Yea! hope and despondency, pleasure and pain,
Are mingled together in sunshine and rain;
And the smile and the tear, the song and the dirge,
Still follow each other, like surge upon surge.

'Tis the wink of an eye,--'tis the draught of a breath;
From the blossom of health to the paleness of death,
From the gilded saloon to the bier and the shroud:--
Oh! why should the spirit of mortal be proud?

Discussing briefly the merits of this poem, and its probable authorship, Mr. Lincoln continued:--

"There are some quaint, queer verses, written, I think, by Oliver Wendell Holmes, entitled 'The Last Leaf,' one of which is to me inexpressibly touching." He then repeated these also from memory. The verse he referred to occurs in about the middle of the poem, and is this:--

"The mossy marbles rest
On the lips that he has pressed
In their bloom,

And the names he loved to hear
Have been carved for many a year
On the tomb."

As he finished this verse he said, in his emphatic way: "For pure pathos, in my judgment, there is nothing finer than those six lines in the English language!"

Mr. R. McCormick, in some "Reminiscences," published in the Evening Post, says that Mr. Lincoln was fond of the works of Robert Burns; and although I myself never heard him allude to the great Scottish poet, I can readily conceive that it may have been true. "There was something," says Mr. McCormick, "in the humble origin of Burns, and in his checkered life, no less than in his tender, homely songs, that appealed to the great heart of the plain man who, transferred from the prairies of Illinois to the Executive Mansion at Washington at a time of immense responsibility, gave a fresh and memorable illustration of the truth that

'The rank is but the guinea's stamp,
The man's the gowd for a' that.'"


* The authorship of this poem has been made known since its publication in the Evening Post. It was written by William Knox, a young Scotchman, a contemporary of Sir Walter Scott--who thought highly of his promise. He died quite young.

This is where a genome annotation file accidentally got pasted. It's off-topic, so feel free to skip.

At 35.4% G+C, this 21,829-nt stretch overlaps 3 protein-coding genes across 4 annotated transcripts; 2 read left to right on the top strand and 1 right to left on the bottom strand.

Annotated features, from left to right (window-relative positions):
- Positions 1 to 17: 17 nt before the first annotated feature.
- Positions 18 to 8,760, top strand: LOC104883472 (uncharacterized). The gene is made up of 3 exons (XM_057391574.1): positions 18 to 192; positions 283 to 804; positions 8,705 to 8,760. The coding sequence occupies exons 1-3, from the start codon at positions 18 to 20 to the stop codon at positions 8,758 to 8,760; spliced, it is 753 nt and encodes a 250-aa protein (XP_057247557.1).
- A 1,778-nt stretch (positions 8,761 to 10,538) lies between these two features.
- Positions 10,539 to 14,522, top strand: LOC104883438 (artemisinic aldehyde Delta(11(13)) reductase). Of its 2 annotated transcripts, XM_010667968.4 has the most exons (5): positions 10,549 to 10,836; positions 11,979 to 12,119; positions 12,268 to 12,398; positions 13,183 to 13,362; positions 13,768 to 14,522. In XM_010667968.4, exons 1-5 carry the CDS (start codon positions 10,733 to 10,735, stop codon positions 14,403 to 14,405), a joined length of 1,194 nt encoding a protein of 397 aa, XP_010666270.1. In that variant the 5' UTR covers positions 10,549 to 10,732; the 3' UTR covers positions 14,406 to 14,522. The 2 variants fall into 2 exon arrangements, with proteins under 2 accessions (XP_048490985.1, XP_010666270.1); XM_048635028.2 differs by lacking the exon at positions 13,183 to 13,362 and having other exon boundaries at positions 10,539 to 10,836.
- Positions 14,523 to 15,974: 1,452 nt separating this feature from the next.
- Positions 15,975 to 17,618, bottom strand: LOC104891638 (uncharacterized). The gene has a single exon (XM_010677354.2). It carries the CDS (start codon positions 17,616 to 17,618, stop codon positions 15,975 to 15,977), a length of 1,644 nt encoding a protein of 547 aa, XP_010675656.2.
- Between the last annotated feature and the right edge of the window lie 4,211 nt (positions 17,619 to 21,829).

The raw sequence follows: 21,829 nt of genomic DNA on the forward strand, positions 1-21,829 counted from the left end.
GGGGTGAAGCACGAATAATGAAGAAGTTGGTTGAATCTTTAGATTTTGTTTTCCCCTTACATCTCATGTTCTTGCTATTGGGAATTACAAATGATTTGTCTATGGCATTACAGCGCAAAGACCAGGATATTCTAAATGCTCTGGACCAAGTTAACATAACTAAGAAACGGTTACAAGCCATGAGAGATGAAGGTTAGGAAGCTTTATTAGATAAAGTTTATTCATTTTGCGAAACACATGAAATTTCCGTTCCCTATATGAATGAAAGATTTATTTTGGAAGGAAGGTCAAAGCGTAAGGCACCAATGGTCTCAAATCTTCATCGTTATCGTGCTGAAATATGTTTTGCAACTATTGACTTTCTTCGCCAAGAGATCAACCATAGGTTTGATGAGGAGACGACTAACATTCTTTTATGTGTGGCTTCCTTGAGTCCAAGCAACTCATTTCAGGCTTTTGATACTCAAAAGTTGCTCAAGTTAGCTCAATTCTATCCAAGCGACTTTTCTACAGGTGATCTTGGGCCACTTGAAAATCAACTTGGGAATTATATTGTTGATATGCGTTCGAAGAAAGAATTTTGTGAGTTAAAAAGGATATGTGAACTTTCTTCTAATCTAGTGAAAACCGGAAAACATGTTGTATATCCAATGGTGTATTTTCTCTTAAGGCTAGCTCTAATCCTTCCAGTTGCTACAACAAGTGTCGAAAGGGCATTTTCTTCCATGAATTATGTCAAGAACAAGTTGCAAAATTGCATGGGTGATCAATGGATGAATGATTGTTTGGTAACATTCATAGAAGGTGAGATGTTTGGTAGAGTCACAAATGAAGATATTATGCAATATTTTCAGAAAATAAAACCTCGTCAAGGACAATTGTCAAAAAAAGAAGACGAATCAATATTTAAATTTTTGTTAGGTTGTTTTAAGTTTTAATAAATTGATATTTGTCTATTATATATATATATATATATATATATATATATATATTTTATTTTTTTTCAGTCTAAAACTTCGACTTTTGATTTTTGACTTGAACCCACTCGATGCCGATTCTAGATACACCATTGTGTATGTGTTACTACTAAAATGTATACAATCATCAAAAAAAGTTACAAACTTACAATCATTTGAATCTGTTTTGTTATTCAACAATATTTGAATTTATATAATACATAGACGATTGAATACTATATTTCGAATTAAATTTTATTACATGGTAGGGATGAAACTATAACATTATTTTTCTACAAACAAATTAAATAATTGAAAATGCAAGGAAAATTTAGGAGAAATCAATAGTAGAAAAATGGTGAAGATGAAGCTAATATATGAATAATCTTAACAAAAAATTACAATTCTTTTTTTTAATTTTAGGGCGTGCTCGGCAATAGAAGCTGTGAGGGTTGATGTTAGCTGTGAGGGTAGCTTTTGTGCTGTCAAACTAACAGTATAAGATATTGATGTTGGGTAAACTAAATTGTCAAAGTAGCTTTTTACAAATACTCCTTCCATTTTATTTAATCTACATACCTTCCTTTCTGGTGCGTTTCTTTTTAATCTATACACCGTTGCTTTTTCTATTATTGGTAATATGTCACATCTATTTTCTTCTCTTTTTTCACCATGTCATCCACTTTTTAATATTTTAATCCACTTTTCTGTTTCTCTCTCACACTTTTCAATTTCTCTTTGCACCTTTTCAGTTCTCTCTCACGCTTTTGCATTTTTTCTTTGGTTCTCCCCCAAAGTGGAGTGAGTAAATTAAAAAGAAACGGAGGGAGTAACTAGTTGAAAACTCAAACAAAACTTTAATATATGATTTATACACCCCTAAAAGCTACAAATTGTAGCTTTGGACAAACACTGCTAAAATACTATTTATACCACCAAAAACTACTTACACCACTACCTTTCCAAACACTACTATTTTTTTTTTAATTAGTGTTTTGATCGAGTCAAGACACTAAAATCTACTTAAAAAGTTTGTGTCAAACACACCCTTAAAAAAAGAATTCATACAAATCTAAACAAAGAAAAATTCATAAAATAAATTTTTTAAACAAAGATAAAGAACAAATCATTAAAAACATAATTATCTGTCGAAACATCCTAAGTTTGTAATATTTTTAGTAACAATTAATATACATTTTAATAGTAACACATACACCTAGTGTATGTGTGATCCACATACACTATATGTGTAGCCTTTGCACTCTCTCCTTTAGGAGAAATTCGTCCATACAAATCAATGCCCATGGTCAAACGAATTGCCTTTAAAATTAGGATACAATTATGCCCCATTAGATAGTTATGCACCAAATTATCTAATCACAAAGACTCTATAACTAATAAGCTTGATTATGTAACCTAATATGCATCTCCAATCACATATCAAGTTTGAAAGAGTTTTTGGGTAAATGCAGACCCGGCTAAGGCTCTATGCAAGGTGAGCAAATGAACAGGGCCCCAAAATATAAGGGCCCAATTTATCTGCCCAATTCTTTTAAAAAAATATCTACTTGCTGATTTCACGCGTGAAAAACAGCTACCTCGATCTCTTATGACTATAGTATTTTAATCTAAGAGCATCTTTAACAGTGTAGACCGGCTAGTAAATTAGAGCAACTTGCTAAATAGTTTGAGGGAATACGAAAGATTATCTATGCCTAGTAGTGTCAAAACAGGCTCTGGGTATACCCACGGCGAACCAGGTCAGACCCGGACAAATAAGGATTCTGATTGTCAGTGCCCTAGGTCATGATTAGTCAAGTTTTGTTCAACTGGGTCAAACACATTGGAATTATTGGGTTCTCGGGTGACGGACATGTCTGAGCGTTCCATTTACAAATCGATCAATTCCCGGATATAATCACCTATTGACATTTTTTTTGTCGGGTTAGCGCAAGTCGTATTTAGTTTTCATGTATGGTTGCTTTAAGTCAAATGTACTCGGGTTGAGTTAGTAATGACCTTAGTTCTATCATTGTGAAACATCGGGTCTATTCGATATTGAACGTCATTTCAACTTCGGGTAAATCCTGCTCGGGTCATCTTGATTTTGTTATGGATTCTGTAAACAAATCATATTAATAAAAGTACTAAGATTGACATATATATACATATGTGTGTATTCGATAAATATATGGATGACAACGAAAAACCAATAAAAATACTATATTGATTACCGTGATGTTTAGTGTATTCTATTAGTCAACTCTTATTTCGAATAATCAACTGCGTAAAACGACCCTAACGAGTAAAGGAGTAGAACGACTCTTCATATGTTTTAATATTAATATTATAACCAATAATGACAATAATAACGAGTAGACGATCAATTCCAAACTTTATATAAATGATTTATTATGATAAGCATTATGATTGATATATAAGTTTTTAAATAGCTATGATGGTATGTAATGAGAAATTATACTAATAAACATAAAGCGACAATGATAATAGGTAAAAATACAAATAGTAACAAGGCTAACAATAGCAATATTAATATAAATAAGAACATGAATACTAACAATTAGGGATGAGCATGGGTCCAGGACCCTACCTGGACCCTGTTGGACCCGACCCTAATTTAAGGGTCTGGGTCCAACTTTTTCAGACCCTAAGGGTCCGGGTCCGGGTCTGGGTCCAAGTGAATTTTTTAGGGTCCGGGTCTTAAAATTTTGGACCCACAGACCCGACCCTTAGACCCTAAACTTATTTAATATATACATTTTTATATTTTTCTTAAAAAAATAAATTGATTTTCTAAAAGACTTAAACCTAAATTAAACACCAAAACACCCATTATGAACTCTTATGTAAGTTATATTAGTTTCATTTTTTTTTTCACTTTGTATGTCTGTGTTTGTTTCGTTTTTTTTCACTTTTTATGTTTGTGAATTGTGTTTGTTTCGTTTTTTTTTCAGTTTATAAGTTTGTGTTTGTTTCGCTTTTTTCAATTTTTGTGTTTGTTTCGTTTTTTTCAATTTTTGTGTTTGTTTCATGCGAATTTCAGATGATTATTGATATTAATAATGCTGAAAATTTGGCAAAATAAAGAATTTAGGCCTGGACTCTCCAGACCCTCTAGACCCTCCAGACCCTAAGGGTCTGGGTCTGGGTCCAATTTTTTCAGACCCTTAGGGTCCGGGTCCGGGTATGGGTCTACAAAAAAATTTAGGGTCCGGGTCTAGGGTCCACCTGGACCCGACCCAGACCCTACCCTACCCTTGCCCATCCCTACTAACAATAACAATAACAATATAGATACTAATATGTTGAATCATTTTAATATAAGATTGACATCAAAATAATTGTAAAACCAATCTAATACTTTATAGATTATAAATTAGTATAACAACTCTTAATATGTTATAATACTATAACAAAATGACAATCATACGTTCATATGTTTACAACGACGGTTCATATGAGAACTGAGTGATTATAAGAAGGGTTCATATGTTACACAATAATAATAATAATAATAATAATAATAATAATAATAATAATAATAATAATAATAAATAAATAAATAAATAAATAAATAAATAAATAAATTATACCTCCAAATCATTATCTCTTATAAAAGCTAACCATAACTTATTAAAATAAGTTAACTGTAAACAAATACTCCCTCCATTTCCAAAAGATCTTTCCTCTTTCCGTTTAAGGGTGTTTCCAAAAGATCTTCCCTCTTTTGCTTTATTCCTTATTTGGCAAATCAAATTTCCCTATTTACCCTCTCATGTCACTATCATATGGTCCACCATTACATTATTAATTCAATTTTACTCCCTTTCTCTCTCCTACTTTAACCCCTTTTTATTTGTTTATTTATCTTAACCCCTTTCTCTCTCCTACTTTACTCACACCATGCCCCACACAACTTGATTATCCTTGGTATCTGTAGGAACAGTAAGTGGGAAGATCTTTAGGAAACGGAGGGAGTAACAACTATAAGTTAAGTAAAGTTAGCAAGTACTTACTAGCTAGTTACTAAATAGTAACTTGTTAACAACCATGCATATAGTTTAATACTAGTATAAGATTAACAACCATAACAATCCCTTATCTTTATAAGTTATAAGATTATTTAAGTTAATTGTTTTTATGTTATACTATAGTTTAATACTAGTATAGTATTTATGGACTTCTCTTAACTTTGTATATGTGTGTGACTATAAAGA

The two verses in brackets were not repeated by Mr. Lincoln, but belong to the original poem.

Book Navigation Title Page Preface Illustrations Memorandum Table of Contents   ► Chapter I.   ► Chapter II.   ► Chapter III.   ► Chapter IV.   ► Chapter V.   ► Chapter VI.   ► Chapter VII.   ► Chapter VIII.   ► Chapter IX.   ► Chapter X.   ► Chapter XI.   ► Chapter XII.   ► Chapter XIII.   ► Chapter XIV.   ► Chapter XV.   ► Chapter XVI.   ► Chapter XVII.   ► Chapter XVIII.   ► Chapter XIX.   ► Chapter XX.   ► Chapter XXI. Anecdotes and Reminiscences of President Lincoln.   ► Mr. Lincoln's Sadness   ► His Favorite Poem   ► His Religious Experience   ► His Sympathy   ► His Humor, Shrewdness, and Sentiment   ► The Emancipation Proclamation Appendix. Letters on Sundry Occasions.   ► To Mr. Lodges, of Kentucky   ► To General Hooker   ► To John B. Fry   ► To Governor Magoffin   ► To Count Gasparin   ► The President and General McClellan   ► Warnings Against Assassination Reports, Dispatches, and Proclamations Relating to the Assassination.   ► Secretary Stanton to General Dix   ► The Death-Bed   ► The Assassins   ► Reward Offered by Secretary Stanton   ► Flight of the Assassins   ► The Conspiracy Organized in Canada   ► Booth Killed. Harold Captured   ► Reward Offered by President Johnson   ► The Funeral Official Announcements   ► Acting Secretary Hunger to Minister Adams   ► Acting Secretary Hunter to his Subordinates   ► Orders from Secretary Stanton and General Grant   ► Orders from Secretary "Welles   ► Order from Secretary McCulloch   ► Order from Postmaster-General Dennison   ► Proclamation by President Johnson of a Day of Humiliation and Mourning.   ► Secretary Stanton to Minister Adams   ► Important Letter from J. Wilkes Booth   ► Indictment of the Conspirators   ► The Finding of the Court